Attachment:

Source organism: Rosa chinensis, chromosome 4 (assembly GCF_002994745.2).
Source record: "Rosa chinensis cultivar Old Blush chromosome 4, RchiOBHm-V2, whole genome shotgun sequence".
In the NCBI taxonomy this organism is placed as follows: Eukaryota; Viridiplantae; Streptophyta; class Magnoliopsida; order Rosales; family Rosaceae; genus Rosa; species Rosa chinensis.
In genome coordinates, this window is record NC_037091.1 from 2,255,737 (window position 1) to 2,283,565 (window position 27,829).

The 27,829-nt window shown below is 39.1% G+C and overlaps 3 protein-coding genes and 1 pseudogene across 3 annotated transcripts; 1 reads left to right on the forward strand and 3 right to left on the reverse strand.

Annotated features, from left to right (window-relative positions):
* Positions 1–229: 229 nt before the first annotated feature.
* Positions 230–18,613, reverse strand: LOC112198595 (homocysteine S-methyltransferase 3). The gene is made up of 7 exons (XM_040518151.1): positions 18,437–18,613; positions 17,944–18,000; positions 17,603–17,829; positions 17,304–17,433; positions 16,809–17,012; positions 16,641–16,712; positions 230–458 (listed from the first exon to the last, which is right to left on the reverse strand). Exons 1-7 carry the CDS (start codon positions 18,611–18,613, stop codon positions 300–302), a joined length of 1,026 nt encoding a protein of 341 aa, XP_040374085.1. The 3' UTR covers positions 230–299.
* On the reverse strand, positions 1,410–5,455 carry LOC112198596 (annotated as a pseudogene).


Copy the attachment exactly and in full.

Source organism: Rosa chinensis, chromosome 4 (assembly GCF_002994745.2).
Source record: "Rosa chinensis cultivar Old Blush chromosome 4, RchiOBHm-V2, whole genome shotgun sequence".
In the NCBI taxonomy this organism is placed as follows: Eukaryota; Viridiplantae; Streptophyta; class Magnoliopsida; order Rosales; family Rosaceae; genus Rosa; species Rosa chinensis.
In genome coordinates, this window is record NC_037091.1 from 2,255,737 (window position 1) to 2,283,565 (window position 27,829).

The 27,829-nt window shown below is 39.1% G+C and overlaps 3 protein-coding genes and 1 pseudogene across 3 annotated transcripts; 1 reads left to right on the forward strand and 3 right to left on the reverse strand.

Annotated features, from left to right (window-relative positions):
* Positions 1–229: 229 nt before the first annotated feature.
* Positions 230–18,613, reverse strand: LOC112198595 (homocysteine S-methyltransferase 3). The gene is made up of 7 exons (XM_040518151.1): positions 18,437–18,613; positions 17,944–18,000; positions 17,603–17,829; positions 17,304–17,433; positions 16,809–17,012; positions 16,641–16,712; positions 230–458 (listed from the first exon to the last, which is right to left on the reverse strand). Exons 1-7 carry the CDS (start codon positions 18,611–18,613, stop codon positions 300–302), a joined length of 1,026 nt encoding a protein of 341 aa, XP_040374085.1. The 3' UTR covers positions 230–299.
* On the reverse strand, positions 1,410–5,455 carry LOC112198596 (annotated as a pseudogene).